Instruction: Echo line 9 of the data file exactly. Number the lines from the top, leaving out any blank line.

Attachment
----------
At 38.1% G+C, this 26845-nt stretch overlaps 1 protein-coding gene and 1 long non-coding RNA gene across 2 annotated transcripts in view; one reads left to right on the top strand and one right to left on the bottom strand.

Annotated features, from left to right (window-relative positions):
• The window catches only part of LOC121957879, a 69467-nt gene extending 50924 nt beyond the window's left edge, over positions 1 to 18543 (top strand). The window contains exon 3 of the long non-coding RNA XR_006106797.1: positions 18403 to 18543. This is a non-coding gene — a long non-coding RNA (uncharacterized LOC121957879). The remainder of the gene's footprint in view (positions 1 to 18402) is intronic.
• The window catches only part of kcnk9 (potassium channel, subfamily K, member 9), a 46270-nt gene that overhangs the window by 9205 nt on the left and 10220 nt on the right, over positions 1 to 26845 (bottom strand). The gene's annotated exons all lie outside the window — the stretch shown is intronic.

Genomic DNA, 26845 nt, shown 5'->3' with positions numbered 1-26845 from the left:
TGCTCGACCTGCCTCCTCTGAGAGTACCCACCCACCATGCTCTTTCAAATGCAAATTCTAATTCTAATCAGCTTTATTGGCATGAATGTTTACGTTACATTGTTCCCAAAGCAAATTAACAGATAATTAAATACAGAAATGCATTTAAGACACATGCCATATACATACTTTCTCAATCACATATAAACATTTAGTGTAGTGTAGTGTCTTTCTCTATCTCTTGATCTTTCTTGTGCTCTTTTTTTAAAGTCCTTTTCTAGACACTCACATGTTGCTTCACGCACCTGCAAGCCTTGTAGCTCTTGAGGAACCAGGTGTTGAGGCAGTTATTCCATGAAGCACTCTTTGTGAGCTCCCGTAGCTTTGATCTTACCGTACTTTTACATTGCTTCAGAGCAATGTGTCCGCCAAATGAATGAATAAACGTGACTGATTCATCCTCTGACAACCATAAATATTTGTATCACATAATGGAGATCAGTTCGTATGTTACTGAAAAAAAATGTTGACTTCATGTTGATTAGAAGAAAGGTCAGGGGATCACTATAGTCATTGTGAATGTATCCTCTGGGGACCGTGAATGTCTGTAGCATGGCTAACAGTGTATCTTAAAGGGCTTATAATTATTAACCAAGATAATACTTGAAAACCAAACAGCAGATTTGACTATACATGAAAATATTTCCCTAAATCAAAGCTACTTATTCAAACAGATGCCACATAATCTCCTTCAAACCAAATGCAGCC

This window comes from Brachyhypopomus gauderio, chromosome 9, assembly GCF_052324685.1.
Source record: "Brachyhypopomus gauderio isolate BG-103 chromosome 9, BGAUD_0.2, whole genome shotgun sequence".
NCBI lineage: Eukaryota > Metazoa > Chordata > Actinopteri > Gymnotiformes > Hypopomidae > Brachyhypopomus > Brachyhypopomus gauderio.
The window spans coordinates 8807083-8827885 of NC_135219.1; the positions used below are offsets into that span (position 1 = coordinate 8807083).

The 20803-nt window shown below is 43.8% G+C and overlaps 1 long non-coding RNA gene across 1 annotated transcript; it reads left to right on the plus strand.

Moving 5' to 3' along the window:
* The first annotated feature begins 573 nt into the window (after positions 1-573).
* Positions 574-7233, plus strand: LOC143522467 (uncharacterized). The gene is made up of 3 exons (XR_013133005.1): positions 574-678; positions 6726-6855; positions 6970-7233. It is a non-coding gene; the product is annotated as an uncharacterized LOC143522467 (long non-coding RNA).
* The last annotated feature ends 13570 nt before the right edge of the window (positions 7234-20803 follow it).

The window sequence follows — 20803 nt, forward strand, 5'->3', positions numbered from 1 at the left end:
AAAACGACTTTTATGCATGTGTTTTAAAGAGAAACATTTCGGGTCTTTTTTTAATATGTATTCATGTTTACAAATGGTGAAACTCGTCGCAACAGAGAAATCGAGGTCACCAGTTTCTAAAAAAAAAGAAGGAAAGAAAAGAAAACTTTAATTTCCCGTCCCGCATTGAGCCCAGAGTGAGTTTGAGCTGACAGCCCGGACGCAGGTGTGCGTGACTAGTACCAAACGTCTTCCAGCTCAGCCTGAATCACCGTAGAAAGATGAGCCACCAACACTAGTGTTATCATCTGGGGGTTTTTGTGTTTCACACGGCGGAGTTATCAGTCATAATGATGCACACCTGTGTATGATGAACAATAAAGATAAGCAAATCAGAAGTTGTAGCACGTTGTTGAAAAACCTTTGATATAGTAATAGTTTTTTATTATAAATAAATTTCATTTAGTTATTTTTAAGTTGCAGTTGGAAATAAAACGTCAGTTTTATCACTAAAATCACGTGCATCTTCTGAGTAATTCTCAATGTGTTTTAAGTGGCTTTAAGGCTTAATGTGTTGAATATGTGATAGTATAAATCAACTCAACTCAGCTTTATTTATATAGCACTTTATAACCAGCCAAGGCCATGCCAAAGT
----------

NCBI lineage: Eukaryota > Metazoa > Chordata > Actinopteri > Gymnotiformes > Hypopomidae > Brachyhypopomus > Brachyhypopomus gauderio.